Artist of the Week

Damn Arkansan Releases New Album With Same Old Flair

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DAMN ARKANSAN

Damn Arkansan is made up of Will Eubanks – Bass, vocals; Chris Fletcher – Drums; Caleb Rose – Guitar, vocals; Drew Walls – Vocals, guitar

Staff Report

The members of Damn Arkansan aren’t just creative musicians, combining new-age eccentricities with old-school country tones. They also have a sense of humor. With a new album coming out including some great songs with original lyrics that draw you into the sound and keep your interest peeked, they’re showing it all off. We sat down with the band to talk about their new album Save Yourself, and release party on June 22 at Smoke and Barrel in Fayetteville. Sample and download their new album Save Yourself at damnarkansan.com

Q: Tell me how the band got started.

A: Drew and I have been playing and writing music together since we were barely teenagers. A couple years ago the two of us decided to get together and make a record more or less just to see what would come of it. Based on a recommendation from our engineer, Chris Moore at East Hall Recording, we brought on Caleb Rose to play guitar. Turned out he also sang high harmony, so that sort of solidified our three part harmonies that have kind of become a staple of our sound. That record ended up being Damn Arkansan’s debut. When we decided to go back and make a second record, we brought in Drew’s cousin, Chris Fletcher, to fill the drumming duties. That was about a year and a half ago and that’s been the lineup ever since.

Q: How do you guys describe your sound?

A: This is always such a tough question to answer – I think for any musician, really. I honestly don’t know how I describe it. A lot of the words I usually end up throwing around are things like “alt-country, indie, rock, americana, roots rocks” and those sorts of terms, but ultimately I end up telling people to listen to it and tell me what they think. I don’t think we’ve ever really sat down and tried to write a song in a certain style, so it’s hard to say definitively what style comes out of us. It’s a pretty good mish-mash of influences that we all have from The Band to Wilco to Weezer and Pavement. So however you can imagine that sounds.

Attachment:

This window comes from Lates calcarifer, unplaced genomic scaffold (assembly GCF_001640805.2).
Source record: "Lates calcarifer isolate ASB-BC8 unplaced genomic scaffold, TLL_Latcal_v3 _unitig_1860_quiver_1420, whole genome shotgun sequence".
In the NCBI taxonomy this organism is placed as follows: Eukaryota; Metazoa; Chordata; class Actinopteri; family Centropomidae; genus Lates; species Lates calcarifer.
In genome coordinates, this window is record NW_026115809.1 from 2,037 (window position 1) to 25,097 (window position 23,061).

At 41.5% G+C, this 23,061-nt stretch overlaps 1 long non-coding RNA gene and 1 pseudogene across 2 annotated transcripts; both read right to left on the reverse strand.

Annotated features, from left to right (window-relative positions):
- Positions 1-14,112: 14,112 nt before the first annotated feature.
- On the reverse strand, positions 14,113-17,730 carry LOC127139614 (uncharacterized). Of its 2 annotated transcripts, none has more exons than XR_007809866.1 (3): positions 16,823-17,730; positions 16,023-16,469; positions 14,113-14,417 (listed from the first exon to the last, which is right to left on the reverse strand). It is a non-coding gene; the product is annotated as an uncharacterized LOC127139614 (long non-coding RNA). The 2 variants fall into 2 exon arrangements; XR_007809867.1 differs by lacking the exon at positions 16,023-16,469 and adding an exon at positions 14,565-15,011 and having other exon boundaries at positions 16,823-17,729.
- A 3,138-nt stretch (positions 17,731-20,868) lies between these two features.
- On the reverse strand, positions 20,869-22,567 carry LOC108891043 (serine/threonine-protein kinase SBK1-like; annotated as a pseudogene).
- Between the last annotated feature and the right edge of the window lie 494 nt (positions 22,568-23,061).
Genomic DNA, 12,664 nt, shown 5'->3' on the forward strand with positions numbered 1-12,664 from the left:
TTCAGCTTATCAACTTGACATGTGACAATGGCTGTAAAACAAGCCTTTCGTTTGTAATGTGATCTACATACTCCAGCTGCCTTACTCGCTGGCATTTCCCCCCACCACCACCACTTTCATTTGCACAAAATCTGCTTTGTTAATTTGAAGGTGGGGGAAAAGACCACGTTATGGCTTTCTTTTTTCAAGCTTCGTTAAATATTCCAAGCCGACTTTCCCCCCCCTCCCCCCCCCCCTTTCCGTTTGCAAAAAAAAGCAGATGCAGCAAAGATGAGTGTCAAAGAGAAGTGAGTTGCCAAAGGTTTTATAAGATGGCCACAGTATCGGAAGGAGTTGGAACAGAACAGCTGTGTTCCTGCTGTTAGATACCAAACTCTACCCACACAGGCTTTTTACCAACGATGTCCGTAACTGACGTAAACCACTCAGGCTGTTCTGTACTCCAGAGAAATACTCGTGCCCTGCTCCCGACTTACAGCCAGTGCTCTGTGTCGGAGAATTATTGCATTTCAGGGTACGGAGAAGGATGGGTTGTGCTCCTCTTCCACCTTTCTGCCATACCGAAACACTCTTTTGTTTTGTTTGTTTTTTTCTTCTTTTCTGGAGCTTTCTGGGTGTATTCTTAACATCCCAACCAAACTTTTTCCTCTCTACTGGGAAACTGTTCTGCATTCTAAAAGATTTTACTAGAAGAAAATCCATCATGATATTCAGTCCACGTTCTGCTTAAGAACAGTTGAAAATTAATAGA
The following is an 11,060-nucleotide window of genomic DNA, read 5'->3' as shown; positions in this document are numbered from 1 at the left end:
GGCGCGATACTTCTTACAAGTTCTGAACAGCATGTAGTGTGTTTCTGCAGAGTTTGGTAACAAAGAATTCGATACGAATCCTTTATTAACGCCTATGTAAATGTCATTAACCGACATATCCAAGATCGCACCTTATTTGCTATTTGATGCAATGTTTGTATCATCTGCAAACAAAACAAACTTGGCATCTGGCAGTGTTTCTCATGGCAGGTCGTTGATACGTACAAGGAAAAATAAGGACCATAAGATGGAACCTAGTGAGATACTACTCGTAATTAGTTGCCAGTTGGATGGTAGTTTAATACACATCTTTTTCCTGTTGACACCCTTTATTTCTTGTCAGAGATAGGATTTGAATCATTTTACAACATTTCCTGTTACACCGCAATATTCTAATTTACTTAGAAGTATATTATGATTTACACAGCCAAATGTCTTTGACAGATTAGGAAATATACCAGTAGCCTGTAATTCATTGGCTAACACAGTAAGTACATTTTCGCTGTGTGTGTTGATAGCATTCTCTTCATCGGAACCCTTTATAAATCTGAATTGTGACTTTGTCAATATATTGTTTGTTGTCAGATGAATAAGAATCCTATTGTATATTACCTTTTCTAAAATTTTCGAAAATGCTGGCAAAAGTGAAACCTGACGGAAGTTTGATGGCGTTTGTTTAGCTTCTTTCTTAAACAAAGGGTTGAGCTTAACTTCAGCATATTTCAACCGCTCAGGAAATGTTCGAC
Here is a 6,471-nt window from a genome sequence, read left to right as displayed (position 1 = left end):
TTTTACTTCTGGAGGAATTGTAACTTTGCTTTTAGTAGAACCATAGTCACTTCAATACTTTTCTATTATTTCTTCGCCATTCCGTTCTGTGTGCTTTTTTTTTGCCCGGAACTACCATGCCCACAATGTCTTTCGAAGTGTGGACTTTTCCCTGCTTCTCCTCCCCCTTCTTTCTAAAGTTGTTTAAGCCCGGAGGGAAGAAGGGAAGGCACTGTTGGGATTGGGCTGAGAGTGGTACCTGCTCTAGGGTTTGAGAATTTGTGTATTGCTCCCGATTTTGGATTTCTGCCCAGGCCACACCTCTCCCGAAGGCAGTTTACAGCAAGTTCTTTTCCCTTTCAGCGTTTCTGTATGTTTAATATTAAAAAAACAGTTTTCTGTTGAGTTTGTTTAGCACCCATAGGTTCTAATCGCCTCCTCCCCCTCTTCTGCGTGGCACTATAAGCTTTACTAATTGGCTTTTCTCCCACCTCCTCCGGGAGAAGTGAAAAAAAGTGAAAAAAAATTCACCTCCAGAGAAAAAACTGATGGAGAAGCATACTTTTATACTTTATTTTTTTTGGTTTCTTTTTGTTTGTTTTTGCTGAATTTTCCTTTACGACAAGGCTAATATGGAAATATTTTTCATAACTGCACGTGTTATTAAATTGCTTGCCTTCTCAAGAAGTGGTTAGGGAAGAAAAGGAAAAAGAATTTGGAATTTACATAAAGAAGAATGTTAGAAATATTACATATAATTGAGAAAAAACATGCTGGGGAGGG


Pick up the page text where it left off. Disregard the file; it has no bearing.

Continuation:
Q: What are some of the bands greatest accomplishments?

A: Most recently, we found ourselves playing our first music fest down at Riverfest in Little Rock, so that was a really great opportunity. And hopefully one we’ll get again soon. We also made the finals of the Arkansas Times Musicians’ Showcase down there and got to play with a lot of really great bands from all over the state. Last year we were listed in Paste Magazine’s article “12 Arkansas Bands You Should Listen to Now” with a lot of our good friends like Teenagers and Adam Faucett. It’s always nice to get recognition, but especially cool when you can share it with people you really enjoy playing with. We were nominated for a few NAMA’s, back when those were still around.

Q: Tell me about this new record and how it is different from the previous ones?

A: It’s a 6 song EP called Save Yourself, and it’s sort of a followup to last year’s release, Brave Mistakes. We actually intended for both to be released in the same year since they were kind of one idea to begin, but we ended up getting so busy last year we didn’t have time to finish until recently. I’m glad we took the extra time we did because what came out of it was, I think, a record about not being afraid to take chances. I think material wise, this album is pretty similar to Brave Mistakes, but it’s quite a bit more upbeat and I think more uplifting. Brave Mistakes was a record about some pretty major life changes and I think Save Yourself is the next step on that path – sort of “okay, I made these changes, now what do I do?” and being okay with the choices you make regardless of where they take you.

Like I said, both records were more or less written about the same time, so there is a lot of similarity stylistically, but I think taking the extra time with it really let us explore sonically where the record could go, which I’m not sure we would have been able to do had we put it out last year. I think there are some moments on the record that will surprise people as far as the sound, but that’s certainly intentional. We always want to be sort of pushing ourselves to try things that we haven’t done in the past and this record is pretty indicative of that to me.

Q: What can people expect from the show at Smoke and Barrel?

A: Well just to rattle off the details really quickly, we’ll get everything started around 9:30 or so, $5 at the door, and we’ll be playing with Family History, who always put on a great show. We’re gonna try to get a little time in between their set and ours to actually play the record for people so we can hang out and talk to them about it. We always end up playing until so late, we don’t get to spend too much time actually talking to people, so we wanted to have an opportunity to really see what people think of the album. Short of that, I think everyone can just expect a great time that night. Smoke and Barrel is kind of our home base and any time we play there it ends up being a blast for us, which I think translates to the audience. At least I hope it does.

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